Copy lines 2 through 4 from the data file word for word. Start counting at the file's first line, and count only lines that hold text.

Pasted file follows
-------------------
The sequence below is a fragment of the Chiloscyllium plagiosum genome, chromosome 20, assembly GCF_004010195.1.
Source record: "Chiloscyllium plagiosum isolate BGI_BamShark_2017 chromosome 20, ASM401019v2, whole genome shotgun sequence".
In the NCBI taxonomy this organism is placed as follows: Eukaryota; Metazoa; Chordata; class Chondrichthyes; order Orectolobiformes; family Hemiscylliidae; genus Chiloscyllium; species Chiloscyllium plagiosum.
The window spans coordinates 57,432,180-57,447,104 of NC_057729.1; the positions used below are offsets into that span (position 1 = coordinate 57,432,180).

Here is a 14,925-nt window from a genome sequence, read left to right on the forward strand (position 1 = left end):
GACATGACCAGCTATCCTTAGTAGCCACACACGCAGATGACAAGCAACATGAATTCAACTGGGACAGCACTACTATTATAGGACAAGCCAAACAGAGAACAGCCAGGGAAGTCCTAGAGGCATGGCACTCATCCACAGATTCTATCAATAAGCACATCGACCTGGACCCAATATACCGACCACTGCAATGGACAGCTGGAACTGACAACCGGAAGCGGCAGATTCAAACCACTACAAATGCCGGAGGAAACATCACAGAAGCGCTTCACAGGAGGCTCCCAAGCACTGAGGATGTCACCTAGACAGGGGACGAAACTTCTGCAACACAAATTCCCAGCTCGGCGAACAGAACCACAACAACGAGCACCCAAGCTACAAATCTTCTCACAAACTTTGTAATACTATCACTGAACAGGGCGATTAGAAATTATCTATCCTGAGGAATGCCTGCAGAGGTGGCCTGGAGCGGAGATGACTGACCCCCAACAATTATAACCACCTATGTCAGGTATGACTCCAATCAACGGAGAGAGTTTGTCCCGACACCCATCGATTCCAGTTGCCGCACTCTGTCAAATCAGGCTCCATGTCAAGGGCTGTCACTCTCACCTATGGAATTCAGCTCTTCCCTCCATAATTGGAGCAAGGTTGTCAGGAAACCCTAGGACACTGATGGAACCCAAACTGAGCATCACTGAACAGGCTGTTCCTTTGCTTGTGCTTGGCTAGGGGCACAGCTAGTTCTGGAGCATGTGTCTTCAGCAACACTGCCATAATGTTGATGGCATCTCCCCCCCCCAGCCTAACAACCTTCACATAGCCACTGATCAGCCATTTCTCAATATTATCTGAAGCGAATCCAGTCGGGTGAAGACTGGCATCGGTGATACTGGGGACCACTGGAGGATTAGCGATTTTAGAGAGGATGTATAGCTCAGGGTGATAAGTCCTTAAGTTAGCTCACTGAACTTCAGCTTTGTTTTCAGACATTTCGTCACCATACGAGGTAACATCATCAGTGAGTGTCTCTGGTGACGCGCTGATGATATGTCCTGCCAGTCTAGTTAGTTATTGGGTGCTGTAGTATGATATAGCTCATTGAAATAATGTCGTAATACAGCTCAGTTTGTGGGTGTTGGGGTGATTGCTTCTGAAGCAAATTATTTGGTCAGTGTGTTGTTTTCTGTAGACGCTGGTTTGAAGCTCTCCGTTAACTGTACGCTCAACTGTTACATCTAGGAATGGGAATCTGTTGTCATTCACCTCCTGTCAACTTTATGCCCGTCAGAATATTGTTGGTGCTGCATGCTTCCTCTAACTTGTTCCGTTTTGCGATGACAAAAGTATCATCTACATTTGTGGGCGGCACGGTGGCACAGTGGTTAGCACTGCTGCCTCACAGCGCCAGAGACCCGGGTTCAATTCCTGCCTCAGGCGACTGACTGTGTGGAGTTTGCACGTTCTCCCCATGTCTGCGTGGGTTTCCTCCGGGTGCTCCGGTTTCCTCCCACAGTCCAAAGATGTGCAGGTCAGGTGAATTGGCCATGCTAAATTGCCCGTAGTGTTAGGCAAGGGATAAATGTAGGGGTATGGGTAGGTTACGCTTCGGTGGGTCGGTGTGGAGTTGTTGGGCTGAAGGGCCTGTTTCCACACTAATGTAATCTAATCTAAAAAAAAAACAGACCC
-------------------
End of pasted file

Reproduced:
Source record: "Chiloscyllium plagiosum isolate BGI_BamShark_2017 chromosome 20, ASM401019v2, whole genome shotgun sequence".
In the NCBI taxonomy this organism is placed as follows: Eukaryota; Metazoa; Chordata; class Chondrichthyes; order Orectolobiformes; family Hemiscylliidae; genus Chiloscyllium; species Chiloscyllium plagiosum.
The window spans coordinates 57,432,180-57,447,104 of NC_057729.1; the positions used below are offsets into that span (position 1 = coordinate 57,432,180).